The 2011 St. Gallen Consensus Conference on early breast cancer provided mostly evidence-based treatment recommendations with a broad spectrum of acceptable clinical practice for global breast cancer care. This report summarizes the results of the 2011 international panel voting procedures with regard to locoregional and endocrine treatment, chemotherapy, targeted therapy as well as adjuvant bisphosphonate use.
Early breast cancer; Bisphosphonates; Endocrine therapy; Chemotherapy; Surgery; Targeted therapy; Neoadjuvant therapy
Besides surgery, radiation, chemotherapy, and endocrine treatment, immunotherapy has become an established part of systemic therapy in treating metastatic breast cancer. One of the most interesting targets for the design of anticancer therapeutics is the HER2/ErbB2 receptor which is overexpressed in about 20–25% of breast cancers. Given the poor prognosis of women whose tumors express ErbB2 (HER2) at high levels, accurate determination of the ErbB2 status should be routinely performed in women with newly diagnosed invasive breast cancer. Efficacy and safety data of numerous trials led to the approval of the monoclonal antibody trastuzumab as the first ErbB2-targeting therapy in ErbB2-positive breast cancer. However, the majority of patients who achieve an initial response to trastuzumab-based regimens for metastatic disease develop resistance within 1 year. This underlines the need for alternative or additional anti-ErbB2-targeting strategies.
Metastatic breast cancer; HER2/ErbB2; ErbB2 testing; Trastuzumab; Resistance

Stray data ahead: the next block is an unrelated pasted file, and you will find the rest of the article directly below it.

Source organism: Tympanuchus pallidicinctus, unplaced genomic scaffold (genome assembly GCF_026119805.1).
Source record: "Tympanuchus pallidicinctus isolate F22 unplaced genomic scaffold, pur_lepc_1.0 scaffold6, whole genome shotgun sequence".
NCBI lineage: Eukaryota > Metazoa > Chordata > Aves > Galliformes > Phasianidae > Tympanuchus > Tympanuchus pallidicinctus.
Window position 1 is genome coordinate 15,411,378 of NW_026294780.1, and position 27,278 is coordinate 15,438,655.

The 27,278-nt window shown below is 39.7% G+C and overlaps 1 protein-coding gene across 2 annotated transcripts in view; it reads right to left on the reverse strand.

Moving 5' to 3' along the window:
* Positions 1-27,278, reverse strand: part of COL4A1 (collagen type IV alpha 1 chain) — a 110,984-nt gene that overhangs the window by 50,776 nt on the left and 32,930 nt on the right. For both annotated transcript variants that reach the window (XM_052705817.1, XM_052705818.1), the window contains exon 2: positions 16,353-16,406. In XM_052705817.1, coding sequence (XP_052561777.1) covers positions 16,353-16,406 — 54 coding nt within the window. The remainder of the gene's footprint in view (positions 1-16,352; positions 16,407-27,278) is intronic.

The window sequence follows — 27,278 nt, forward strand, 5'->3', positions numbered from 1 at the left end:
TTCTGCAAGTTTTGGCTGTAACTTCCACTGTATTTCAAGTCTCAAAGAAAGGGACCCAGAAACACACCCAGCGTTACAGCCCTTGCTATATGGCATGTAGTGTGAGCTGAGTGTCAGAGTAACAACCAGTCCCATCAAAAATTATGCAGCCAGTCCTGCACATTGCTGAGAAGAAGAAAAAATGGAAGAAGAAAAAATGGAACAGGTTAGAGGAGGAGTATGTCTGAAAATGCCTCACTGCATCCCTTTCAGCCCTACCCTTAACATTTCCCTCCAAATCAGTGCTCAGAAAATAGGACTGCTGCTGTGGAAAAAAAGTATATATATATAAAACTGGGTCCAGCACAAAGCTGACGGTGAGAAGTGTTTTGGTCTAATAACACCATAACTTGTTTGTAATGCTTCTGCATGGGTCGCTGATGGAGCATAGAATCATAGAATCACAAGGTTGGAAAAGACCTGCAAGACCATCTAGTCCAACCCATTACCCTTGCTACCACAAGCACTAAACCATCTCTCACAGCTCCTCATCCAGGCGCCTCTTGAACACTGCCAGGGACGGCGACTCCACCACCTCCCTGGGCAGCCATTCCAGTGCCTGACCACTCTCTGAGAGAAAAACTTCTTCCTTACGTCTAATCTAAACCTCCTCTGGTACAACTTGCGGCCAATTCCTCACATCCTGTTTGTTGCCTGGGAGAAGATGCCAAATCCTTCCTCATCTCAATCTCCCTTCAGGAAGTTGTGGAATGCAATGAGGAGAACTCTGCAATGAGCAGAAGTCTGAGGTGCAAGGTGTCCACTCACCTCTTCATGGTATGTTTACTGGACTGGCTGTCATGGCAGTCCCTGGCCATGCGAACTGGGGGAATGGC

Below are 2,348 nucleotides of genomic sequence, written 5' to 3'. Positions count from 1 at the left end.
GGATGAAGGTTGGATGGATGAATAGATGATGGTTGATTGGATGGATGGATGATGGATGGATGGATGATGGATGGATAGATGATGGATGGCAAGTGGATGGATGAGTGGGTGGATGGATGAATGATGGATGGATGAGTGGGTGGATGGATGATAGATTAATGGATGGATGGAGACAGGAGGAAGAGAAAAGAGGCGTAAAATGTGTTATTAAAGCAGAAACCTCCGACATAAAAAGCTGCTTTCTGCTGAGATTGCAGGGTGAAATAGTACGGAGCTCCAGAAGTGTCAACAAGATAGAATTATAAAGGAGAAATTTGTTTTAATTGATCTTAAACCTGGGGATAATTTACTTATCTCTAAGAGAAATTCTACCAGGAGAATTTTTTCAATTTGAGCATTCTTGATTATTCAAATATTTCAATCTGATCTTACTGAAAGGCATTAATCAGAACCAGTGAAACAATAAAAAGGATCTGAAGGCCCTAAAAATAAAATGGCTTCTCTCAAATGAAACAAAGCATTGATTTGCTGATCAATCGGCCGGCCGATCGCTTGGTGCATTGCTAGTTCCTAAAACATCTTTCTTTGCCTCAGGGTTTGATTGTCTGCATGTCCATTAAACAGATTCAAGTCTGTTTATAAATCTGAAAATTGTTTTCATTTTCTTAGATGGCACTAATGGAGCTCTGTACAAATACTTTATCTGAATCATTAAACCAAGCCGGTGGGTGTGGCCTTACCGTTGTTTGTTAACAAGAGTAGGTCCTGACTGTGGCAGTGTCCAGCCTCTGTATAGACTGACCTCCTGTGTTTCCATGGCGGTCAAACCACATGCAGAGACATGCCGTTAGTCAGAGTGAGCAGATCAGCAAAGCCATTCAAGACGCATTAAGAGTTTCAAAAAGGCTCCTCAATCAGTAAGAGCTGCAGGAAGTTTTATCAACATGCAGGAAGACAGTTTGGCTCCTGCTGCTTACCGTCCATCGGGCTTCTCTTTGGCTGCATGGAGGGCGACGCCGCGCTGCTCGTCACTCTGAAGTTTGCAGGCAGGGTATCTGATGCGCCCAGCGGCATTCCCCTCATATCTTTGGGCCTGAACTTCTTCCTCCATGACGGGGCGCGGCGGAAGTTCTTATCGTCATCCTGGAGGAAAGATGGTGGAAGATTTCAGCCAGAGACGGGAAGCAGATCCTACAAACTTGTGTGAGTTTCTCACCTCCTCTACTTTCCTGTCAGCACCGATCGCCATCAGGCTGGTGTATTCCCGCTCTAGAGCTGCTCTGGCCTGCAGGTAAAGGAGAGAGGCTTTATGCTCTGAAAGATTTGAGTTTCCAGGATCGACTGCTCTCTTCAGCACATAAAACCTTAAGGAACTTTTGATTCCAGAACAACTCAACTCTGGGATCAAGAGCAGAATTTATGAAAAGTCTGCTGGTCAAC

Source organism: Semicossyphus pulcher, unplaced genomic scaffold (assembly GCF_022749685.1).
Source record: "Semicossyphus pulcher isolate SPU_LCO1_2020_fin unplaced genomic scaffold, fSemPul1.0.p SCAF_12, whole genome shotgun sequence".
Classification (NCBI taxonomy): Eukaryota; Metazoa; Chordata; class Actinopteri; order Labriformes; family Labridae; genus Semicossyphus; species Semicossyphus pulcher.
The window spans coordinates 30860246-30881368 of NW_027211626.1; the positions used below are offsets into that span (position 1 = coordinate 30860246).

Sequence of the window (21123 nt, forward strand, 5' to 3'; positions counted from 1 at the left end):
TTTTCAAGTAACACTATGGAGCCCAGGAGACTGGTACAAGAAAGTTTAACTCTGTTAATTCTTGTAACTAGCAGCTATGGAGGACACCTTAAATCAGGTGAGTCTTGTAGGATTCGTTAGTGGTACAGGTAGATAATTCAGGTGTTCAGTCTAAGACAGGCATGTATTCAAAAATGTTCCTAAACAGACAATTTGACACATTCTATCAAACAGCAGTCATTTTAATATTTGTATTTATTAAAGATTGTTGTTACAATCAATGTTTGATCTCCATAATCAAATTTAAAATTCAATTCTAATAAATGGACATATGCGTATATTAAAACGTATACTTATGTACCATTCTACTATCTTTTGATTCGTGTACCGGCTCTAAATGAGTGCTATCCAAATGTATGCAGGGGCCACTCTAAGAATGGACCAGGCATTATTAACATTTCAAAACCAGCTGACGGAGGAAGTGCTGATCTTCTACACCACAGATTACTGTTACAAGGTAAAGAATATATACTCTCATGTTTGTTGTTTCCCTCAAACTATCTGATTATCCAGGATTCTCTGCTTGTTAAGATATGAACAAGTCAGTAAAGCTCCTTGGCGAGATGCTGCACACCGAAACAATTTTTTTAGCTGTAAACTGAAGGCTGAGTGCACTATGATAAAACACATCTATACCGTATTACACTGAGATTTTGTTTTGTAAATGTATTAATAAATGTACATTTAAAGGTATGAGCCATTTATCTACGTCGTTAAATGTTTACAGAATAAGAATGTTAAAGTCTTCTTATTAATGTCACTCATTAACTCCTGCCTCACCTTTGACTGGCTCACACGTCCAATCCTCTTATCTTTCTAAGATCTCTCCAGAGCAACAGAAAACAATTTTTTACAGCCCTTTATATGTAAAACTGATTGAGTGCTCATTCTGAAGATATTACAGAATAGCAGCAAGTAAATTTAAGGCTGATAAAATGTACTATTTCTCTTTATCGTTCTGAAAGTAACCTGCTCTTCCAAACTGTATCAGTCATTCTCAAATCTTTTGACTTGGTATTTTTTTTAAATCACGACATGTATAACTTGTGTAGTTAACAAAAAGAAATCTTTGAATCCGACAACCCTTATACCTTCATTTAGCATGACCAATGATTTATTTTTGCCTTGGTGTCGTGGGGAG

A German working group of 23 breast cancer experts discussed the results from the vote at this year's St. Gallen Consensus Conference on Primary Therapy for Early Breast Cancer (March 11–14, 2009) and came up with some concrete recommendations for day-to-day therapeutic decisions in Germany. Due the fact that the concept of the St. Gallen Consensus Conference merely allows for a minimal consensus, the objective of the working group was to provide practice-related recommendations for day-to-day clinical decisions in Germany. One area of emphasis at St. Gallen was tumor biology as a starting point for reaching individual therapeutic decisions. Intensive discussion was necessary with respect to the clinical relevance of predictive and prognostic factors. A new addition to the area of systemic therapy was a first-ever discussion of the adjuvant administration of bisphosponates and the fact that therapy with trastuzumab in HER2 overexpressing breast cancer has been defined as the standard for neoadjuvant therapy. The value of taxanes as a component of (neo)adjuvant chemotherapy as well as the value of aromatase inhibitors for the endocrine adjuvant treatment of postmenopausal patients were affirmed.
Tamoxifen is a standard endocrine therapy for the prevention and treatment of steroid hormone receptor-positive breast cancer. Tamoxifen requires enzymatic activation by CYP 450 enzymes for the formation of clinically relevant metabolites, 4-OH-tamoxifen and endoxifen, which both have a greater affinity to the estrogen receptor and ability to inhibit cell proliferation when compared to the parent drug. CYP2D6 is the key enzyme in this biotransformation, and recent mechanistic, pharmacologic, and clinical pharmacogenetic evidence suggests that genetic variants and drug interaction by CYP2D6 inhibitors influence plasma concentrations of active tamoxifen metabolites and outcome of patients treated with adjuvant tamoxifen. Particularly, non-functional (poor metabolizer) and severely impaired (intermediate metabolizer) CYP2D6 variants are associated with higher recurrence rates. Accordingly, CYP2D6 genotyping prior to treatment for prediction of metabolizer status and outcome may open new avenues for the individualization of endocrine treatment choice and benefit. Moreover, strong CYP2D6 inhibitors such as the selective serotonin reuptake inhibitor paroxetine should be avoided as co-medication.
Breast cancer; Tamoxifen; Prediction of treatment outcome; CYP2D6 metabolism; Poor metabolizer